Dr. Mills’ BlackLight Power hasn’t made much news for 2010.  That’s not to say they haven’t been busy there all year.  Without press releases and media notice not much attention is getting paid, so this writer is going to remedy that for the readers of this space.

BlackLight CIHT Power System For Vehicles. Click image for the largest view.

Most striking is the Company’s spring paper of a system for vehicle propulsion.  It looks quite interesting, lightweight and could be something used for several generations of chassis or bodies for a very long life span.  But first:

Spring also saw another deal made to produce electricity with GEOENERGIE SpA,, the Energy Subsidiary of Geogreen for a non-exclusive license to produce up to 750 MW of continuous power.  That’s not a full nuclear plant amount or even a large coal installation rating, but it does offer a few natural gas fired or a large number of smaller generation units.

Late last month saw BlackLight announce the Catalyst-Induced-Hydrino-Transition (CIHT) technology; essentially a new design that was confirmed by the company’s favorite third party verifier, Rowan University.

Dr. K.V. Ramanujachary, Meritorious Professor of Chemistry and Biochemistry at Rowan said, “The chemicals used in CIHT technology are similar to those used in thermal and chemical cells that were separately, thoroughly and diligently validated over the past three years by a team at Rowan University that included myself.  Since the measurements on CIHT are electrical versus calorimetric, there can be no dispute over the power and the energy balance.  With further optimization, there is no doubt that this technology will present an economically viable and environmentally benign alternate to meet global energy needs.  If advanced to commercialization, it would be one of the most profound developments ever.”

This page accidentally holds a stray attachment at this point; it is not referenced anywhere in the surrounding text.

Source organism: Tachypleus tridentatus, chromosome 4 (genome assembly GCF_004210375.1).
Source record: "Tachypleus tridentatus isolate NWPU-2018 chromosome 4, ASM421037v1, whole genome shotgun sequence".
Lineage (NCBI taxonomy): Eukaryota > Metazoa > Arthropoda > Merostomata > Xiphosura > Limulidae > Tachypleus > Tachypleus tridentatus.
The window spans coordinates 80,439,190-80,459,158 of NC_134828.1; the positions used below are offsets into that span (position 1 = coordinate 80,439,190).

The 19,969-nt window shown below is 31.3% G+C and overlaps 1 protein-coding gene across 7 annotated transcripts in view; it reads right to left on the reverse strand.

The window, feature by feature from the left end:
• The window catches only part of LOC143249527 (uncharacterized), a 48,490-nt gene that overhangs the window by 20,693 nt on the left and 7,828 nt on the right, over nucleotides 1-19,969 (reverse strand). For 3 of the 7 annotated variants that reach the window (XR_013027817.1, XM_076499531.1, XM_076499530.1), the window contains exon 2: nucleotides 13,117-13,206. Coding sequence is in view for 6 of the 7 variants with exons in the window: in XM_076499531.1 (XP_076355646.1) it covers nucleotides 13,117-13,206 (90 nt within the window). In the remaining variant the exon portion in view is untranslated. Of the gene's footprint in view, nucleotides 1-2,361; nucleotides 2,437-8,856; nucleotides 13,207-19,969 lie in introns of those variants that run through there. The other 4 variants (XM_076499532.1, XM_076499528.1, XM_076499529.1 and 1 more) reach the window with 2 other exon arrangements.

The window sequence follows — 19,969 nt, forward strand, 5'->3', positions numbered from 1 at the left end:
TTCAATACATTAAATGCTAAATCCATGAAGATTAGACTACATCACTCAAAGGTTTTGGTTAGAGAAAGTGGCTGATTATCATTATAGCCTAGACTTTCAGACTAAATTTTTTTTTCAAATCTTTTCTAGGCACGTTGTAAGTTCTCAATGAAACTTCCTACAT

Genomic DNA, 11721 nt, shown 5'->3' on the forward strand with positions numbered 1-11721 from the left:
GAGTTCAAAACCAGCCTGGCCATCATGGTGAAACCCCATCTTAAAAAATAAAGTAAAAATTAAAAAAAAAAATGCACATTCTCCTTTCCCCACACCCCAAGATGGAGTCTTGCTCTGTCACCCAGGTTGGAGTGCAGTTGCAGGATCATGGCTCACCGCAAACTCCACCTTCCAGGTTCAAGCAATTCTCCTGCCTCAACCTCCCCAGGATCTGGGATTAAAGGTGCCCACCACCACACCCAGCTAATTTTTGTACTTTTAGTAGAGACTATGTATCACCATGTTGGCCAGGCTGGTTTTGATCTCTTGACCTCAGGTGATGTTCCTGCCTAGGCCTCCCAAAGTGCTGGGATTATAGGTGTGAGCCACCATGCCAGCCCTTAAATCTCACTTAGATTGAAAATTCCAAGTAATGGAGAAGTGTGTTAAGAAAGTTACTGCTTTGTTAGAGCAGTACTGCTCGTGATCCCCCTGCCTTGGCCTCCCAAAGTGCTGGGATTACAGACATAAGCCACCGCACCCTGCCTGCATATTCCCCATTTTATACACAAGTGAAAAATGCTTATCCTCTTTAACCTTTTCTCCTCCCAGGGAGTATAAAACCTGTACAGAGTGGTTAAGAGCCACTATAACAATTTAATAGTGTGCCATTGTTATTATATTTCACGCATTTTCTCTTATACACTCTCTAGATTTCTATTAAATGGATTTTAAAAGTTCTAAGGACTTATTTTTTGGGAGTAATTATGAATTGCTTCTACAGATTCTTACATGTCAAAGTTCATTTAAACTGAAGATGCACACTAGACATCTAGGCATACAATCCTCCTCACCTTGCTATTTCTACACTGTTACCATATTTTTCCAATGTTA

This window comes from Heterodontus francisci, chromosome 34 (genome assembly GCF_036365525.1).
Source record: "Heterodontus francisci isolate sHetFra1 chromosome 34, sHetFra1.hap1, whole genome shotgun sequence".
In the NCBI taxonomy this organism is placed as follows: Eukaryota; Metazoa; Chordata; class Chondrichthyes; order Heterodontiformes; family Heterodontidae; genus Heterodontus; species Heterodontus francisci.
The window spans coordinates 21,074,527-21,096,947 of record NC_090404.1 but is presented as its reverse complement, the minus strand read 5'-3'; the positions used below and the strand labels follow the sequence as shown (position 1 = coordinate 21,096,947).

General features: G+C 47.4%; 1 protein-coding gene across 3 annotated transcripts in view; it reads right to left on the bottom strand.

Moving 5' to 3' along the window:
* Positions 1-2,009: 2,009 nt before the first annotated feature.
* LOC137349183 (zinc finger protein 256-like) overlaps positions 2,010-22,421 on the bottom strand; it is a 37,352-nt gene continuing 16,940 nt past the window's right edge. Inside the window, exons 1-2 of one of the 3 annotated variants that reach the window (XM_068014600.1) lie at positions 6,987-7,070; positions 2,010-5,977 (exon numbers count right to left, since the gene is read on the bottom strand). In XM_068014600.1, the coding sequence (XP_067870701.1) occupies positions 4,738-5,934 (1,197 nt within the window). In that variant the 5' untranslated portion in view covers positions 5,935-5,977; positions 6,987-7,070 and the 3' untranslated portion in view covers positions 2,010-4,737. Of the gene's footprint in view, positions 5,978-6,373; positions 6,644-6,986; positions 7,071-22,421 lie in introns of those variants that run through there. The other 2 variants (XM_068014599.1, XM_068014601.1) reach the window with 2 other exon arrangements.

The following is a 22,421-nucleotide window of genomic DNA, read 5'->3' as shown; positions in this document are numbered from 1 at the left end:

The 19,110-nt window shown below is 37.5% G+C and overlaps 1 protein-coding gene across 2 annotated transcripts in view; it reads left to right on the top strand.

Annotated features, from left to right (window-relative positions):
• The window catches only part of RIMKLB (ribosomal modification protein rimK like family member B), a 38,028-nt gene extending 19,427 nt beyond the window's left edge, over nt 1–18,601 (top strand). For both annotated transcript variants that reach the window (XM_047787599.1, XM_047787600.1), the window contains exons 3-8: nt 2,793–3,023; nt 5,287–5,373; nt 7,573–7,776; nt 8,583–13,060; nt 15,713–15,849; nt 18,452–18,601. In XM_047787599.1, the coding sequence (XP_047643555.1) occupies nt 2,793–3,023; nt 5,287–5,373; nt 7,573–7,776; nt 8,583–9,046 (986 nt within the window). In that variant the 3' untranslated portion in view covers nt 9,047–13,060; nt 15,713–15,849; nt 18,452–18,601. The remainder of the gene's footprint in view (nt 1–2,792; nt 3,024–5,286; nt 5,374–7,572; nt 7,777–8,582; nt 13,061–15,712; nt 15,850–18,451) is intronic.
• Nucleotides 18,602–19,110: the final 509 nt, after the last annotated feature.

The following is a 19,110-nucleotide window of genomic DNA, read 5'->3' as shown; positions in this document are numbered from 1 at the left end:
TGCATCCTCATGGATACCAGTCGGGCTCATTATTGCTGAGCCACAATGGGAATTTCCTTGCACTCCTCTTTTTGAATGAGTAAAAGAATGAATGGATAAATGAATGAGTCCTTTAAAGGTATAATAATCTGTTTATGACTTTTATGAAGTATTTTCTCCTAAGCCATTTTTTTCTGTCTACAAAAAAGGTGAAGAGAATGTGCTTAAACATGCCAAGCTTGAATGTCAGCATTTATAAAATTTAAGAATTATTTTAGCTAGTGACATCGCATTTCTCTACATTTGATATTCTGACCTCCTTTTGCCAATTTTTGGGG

Dr. Mills adds, “CIHT has a forecasted nominal cost per unit of power compared to that of thermal-based systems and produces electricity without requiring enormous thermally-driven mechanical generators.”  Which would downsize to vehicle size units.  We’ll look at that in a bit, but lets look at the vehicle idea.

In the BlackLight Motive Power paper its said, “The projected cost of the CIHT stack is a very competitive $4,600. Considering the cost of the control electronics, $1,800, electric motors, $1,400, and transmission, $2,000, the total cost of $9,800 is comparable to the cost of an internal combustion engine and its drive train without any fuel costs or pollution.”  Dr. Mills may be pretty close, as the numbers used come from a source noted in the paper’s footnotes that were part of a conference in 2009. (See page three of the paper.)

In the Business Presentation paper the calculation for the hydrogen converted to hydrinos and then used for electrical generation sourced from a liter (a bit more than a quart) of water comes to 1500 miles or nearly 6,000 miles for a gallon.  Distilled water on sale is under a dollar per gallon.

The Business Presentation also mentions that the size of a BlackLight power unit at a 200-liter dimension (100 two liter soda beverage containers) would output 200KW or 276 horsepower at half the weight of an internal combustion engine.  This writer finds the weight matter comprehensible but stuffing 200 liters in a vehicle chassis requires more imagination.

However the dimensions work out, BlackLight has thought through the electrical generation matter.  As well as directly powering the vehicle, charging batteries or capacitors, the unit can as well produce hydrogen and likely most interesting, hook on the grid and power the house when home, with the over production earning an income.